Printfriendly

Sunday, 16 October 2016

Horizon Parking - you've been Gladstoned

Shysters Will Hurley and John Davies have conned yet another parking company by pretending to provide legal services while instead carrying on with their usual shoddy procedures.

Their particulars of claim were found to contain no particulars, resulting in the claim being struck out before a hearing.

"It is ordered that

1. The claim be struck out for want of any Particular in the Claim Form/Particulars of Claim.

2. Because this order was made without a hearing. Any party affected by it may apply within 7 days of service for it to be set aside, varied or stayed.

Here is a typical particulars of claim served by Gladstones (with number plate details removed). It is clear they fail civil procedure rules and practice directions, and that Will Hurley and John Davies are therefore failing to provide a proper standard of service to their clients by charging them for filing such rubbish.


Prankster Note

It is a source of mystery why two such incompetent solicitors as Will Hurley and John Davies, who regularly lose parking cases in court,  regularly show little or no knowledge on how the courts work and have embarrassingly poor grasp of the legal situations regarding parking cases, are allowed to run a parking related trade association, The International Paring Community.

This time Horizon Parking were the losers. It may well be a blessing in disguise losing the case so early, and stopping the flow of cash into Will Hurley and John Davies bank account before Gladstones costs got too excessive.

Although they will have had to pay Gladstones an estimated £50 for debt collection and £50 for filing a claim, they will have saved an estimated £100 for Gladstones template witness statement and £200-£300 for a solicitor to turn up in court.

Gladstones probably forgot to mention to Horizon that they would lose money even if they won a hearing.

Here are the mandatory Solicitor Regulatory Association principles which apply to all solicitors.

You must:
1. uphold the rule of law and the proper administration of justice;
2. act with integrity;
3. not allow your independence to be compromised;
4. act in the best interests of each client;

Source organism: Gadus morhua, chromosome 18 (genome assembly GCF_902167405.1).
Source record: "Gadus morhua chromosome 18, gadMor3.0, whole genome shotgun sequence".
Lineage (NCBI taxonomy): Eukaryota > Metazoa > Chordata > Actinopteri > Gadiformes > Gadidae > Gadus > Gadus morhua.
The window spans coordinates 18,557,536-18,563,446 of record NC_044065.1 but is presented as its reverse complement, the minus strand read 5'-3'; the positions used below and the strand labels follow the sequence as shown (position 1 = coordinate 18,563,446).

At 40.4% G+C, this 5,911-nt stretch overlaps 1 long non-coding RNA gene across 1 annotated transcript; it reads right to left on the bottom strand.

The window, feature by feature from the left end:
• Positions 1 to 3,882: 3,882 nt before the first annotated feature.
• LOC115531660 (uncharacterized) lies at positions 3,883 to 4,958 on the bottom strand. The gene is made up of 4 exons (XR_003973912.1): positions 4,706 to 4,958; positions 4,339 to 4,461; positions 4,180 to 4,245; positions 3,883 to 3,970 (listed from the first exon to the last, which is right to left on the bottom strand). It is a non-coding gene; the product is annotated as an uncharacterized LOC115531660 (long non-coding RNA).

5. provide a proper standard of service to your clients;
6. behave in a way that maintains the trust the public places in you and in the provision of legal services;
7. comply with your legal and regulatory obligations and deal with your regulators and ombudsmen in an open, timely and co-operative manner;
8. run your business or carry out your role in the business effectively and in accordance with proper governance and sound financial and risk management principles;
9. run your business or carry out your role in the business in a way that encourages equality of opportunity and respect for diversity; and
10. protect client money and assets.

As Gladstones clearly fail in the first five principles, perhaps it is time for the SRA to take action against them.

Happy Parking

The Parking Prankster





1 comment:

  1. "Indemnity cost"?

    What a bunch of spivs. They know the claim will be allocaged to small claims and that only unreasonable behaviour will lead to costs.

    There are two types of costs -

    Standard
    Indemnity

    http://www.lawgazette.co.uk/law/legal-updates/civil-litigation-indemnity-costs/5047464.fullarticle

    Costs in civil litigation will either be assessed on the standard basis or the indemnity basis (Civil Procedure Rule 44.3); the default position is the standard basis (CPR 44.3(4)). However, a court may order costs on the indemnity basis if the circumstances of the case justify such an order being made.

    The effect of an order requiring payment of costs on the indemnity basis is to disapply the requirement that, in addition to costs being reasonably incurred, they should also be proportionate to the sums and issues at stake in the litigation and that, in the event of the assessment judge having a doubt as to whether or not an item of cost has been incurred reasonably, the benefit of such doubt should go to the receiving rather than the paying party.



    ReplyDelete